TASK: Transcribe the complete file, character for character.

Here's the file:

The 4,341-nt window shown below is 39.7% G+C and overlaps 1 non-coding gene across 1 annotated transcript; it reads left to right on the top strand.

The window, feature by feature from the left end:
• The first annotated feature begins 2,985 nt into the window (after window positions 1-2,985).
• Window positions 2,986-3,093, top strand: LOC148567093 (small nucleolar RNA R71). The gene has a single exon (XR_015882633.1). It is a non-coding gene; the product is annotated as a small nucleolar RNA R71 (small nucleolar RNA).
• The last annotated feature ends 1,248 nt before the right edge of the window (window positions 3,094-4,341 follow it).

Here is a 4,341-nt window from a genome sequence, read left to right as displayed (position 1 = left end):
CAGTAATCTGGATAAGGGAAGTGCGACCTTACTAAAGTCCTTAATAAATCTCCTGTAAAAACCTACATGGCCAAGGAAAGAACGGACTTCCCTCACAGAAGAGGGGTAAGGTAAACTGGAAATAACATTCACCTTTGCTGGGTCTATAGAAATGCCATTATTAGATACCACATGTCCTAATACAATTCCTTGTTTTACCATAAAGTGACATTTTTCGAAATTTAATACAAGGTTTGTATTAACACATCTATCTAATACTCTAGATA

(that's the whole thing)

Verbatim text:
The 4,341-nt window shown below is 39.7% G+C and overlaps 1 non-coding gene across 1 annotated transcript; it reads left to right on the top strand.

The window, feature by feature from the left end:
• The first annotated feature begins 2,985 nt into the window (after window positions 1-2,985).
• Window positions 2,986-3,093, top strand: LOC148567093 (small nucleolar RNA R71). The gene has a single exon (XR_015882633.1). It is a non-coding gene; the product is annotated as a small nucleolar RNA R71 (small nucleolar RNA).
• The last annotated feature ends 1,248 nt before the right edge of the window (window positions 3,094-4,341 follow it).

Here is a 4,341-nt window from a genome sequence, read left to right as displayed (position 1 = left end):
CAGTAATCTGGATAAGGGAAGTGCGACCTTACTAAAGTCCTTAATAAATCTCCTGTAAAAACCTACATGGCCAAGGAAAGAACGGACTTCCCTCACAGAAGAGGGGTAAGGTAAACTGGAAATAACATTCACCTTTGCTGGGTCTATAGAAATGCCATTATTAGATACCACATGTCCTAATACAATTCCTTGTTTTACCATAAAGTGACATTTTTCGAAATTTAATACAAGGTTTGTATTAACACATCTATCTAATACTCTAGATA